Four privacy-first Google search alternatives you need to try


Google is at the heart of billions of people’s digital lives. There’s a good chance that each day you use Chrome as your web browser, Gmail for your emails, back up your pictures to Google Photos, watch videos on YouTube, plan your travel using Google Maps and store all your files in Google Drive.

All these Google services are used by more than a billion people, but Google’s deepest integration into our lives comes from its original product: search. As of June 2021, Google search is used by 87 per cent of computers. And its mobile market share jumps even higher, hitting 94 per cent.

Google has been in trouble with competition regulators around the world on multiple occasions for abusing its dominance in search. But despite its strong position, there are plenty of other search rivals out there. Some have existed for more than a decade, others are new.

Many alternative search engines accept they can’t compete with the scale of Google – it’s been crawling and indexing the web for decades. Instead, they try to stand out by putting people’s privacy first. They claim to not collect people’s personal data and their business models don’t revolve around selling highly targeted ads that are based on your behaviour.


Sometimes this means the search experience isn’t exactly as smooth as Google’s but it’s a compromise many may be willing to make to get away from the tech giant. Here are the Google search alternatives you should try out.


DuckDuckGo, which was founded back in 2008, is perhaps the most widely known Google search rival. At the start of 2021, its privacy-focused search engine passed more than 100 million daily search queries for the first time – and has since been averaging around 90 million per month.

Searching with DuckDuckGo is completely anonymous, the company says. Its search results are sourced from Microsoft’s Bing and four hundred other sources. It doesn’t collect the queries you make or any of your personal information. The company says it doesn’t store IP addresses or “any other unique identifiers in search logs”. This means it can’t create a user profile about you.

Like Google, the company makes money through advertising displayed around the results of your searches. Unlike Google, these ads are broad and based on a specific term – if you search for new cars, you may see adverts for a Toyota. This is different from the ads shown on Google’s search results, which are targeted, combining your search history and other information Google has about you to show what it hopes are more relevant ads.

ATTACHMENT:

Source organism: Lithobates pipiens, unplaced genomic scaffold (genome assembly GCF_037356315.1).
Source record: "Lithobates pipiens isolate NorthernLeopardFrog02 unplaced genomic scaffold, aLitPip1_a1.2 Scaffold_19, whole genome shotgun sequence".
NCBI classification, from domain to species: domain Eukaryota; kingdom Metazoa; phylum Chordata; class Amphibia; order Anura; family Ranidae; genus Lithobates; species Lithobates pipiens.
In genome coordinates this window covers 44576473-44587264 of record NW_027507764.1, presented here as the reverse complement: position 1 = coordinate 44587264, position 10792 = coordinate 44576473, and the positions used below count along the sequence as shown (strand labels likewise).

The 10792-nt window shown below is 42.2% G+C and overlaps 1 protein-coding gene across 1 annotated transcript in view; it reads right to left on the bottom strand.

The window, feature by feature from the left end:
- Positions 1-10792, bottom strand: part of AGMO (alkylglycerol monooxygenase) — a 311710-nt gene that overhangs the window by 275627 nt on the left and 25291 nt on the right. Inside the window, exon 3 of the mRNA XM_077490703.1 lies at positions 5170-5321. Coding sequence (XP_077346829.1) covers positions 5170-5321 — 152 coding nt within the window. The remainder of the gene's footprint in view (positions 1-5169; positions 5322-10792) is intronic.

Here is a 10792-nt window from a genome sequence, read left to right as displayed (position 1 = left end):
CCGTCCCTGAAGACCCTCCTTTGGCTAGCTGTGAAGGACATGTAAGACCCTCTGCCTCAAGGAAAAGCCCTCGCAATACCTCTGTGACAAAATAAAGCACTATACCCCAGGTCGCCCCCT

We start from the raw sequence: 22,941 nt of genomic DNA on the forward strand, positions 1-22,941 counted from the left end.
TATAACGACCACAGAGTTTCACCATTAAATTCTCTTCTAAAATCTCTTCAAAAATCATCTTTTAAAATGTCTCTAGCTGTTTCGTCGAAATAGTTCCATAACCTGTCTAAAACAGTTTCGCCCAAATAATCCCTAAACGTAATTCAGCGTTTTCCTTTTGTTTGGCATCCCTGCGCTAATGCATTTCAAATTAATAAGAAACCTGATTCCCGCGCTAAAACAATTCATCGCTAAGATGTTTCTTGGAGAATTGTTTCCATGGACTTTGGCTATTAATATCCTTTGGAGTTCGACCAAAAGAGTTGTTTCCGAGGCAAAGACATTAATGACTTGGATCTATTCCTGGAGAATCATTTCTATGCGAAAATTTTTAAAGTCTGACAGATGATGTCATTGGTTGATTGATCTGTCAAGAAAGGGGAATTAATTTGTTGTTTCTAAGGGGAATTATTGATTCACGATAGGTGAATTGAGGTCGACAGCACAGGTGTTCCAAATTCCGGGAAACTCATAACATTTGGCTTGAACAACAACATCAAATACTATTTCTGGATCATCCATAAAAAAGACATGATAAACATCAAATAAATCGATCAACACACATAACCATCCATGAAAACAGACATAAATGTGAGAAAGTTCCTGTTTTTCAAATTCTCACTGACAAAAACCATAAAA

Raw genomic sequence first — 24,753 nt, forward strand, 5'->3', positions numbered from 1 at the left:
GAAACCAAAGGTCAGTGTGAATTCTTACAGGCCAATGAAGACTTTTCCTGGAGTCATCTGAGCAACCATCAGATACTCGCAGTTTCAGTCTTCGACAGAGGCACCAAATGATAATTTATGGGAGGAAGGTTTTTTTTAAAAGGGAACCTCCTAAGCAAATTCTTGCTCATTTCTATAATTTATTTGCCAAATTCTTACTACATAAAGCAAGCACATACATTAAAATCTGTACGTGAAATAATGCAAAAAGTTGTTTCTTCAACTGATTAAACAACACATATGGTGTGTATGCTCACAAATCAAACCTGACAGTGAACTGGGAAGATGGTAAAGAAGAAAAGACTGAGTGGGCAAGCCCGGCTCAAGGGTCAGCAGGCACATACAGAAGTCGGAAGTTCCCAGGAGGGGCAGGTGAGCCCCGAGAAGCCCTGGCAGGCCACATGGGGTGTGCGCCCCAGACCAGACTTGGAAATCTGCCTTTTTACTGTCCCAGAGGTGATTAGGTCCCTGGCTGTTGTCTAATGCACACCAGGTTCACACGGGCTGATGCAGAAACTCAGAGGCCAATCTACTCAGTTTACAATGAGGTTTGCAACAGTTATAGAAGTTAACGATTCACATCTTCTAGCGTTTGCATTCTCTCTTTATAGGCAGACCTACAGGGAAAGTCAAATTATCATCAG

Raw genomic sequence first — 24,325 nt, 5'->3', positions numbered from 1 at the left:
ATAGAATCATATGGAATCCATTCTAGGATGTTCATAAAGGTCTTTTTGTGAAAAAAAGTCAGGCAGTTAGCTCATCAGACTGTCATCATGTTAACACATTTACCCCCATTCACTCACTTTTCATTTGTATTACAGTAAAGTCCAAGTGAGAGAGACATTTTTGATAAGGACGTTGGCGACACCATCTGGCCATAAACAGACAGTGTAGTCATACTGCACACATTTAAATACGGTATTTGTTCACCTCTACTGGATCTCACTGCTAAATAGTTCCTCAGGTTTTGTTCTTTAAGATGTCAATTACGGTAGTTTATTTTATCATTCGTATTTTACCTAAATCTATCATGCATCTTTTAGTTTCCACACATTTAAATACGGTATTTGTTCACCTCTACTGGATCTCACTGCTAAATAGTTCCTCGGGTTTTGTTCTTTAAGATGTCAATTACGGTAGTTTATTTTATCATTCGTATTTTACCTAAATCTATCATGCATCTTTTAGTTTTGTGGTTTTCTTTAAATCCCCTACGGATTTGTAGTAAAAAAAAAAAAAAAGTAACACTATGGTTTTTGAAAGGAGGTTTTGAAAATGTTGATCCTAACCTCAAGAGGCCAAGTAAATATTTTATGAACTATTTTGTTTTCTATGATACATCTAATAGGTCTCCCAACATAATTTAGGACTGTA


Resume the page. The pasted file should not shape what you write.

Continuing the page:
Want Google’s search results but without Google? Startpage may be the answer. The company serves up Google’s search results without you being tracked. “Startpage submits your query to Google anonymously, then returns Google results to you privately,” the company says on its website. It adds that Google “never sees you and does not know who made the request”.

Startpage, which was founded in the Netherlands in 2006, says that it doesn’t store people’s personal data or search history, and your IP address is removed by its servers. The company also says it blocks price trackers and prevents advertisers from showing you ads based on your online history. (It does show ads from Google’s search results). Its search results also let you click to open an anonymous view of them – which it claims works like a VPN.

The experience isn’t exactly the same as Google search, but the results are. For instance, if you search for something in the news – such as Boris Johnson – Google will show you a carousel of the latest news stories before its search results. Google also includes Johnson’s latest tweets, videos of him and photos. When you’re using Startpage the clutter is removed and you just get URLs.


Mojeek doesn’t use search results from other search engines. Instead, the British search engine, which launched in 2006, is building its own index of the web. It’s doing this in the same way as Google and Bing. The company’s crawlers, which trawl the web and collect information about pages, have indexed more than four billion web pages.

This crawling isn’t as extensive as Google’s – back in 2013 Google said it was indexing 30 trillion web pages, 100 billion times a month – but Mojeek says its approach means it is fully in control of the search results it shows. The company argues there should be alternative indexes to those controlled by Big Tech. “Making and altering our own algorithm from scratch to display high quality and unbiased results is essential,” the company said in 2018.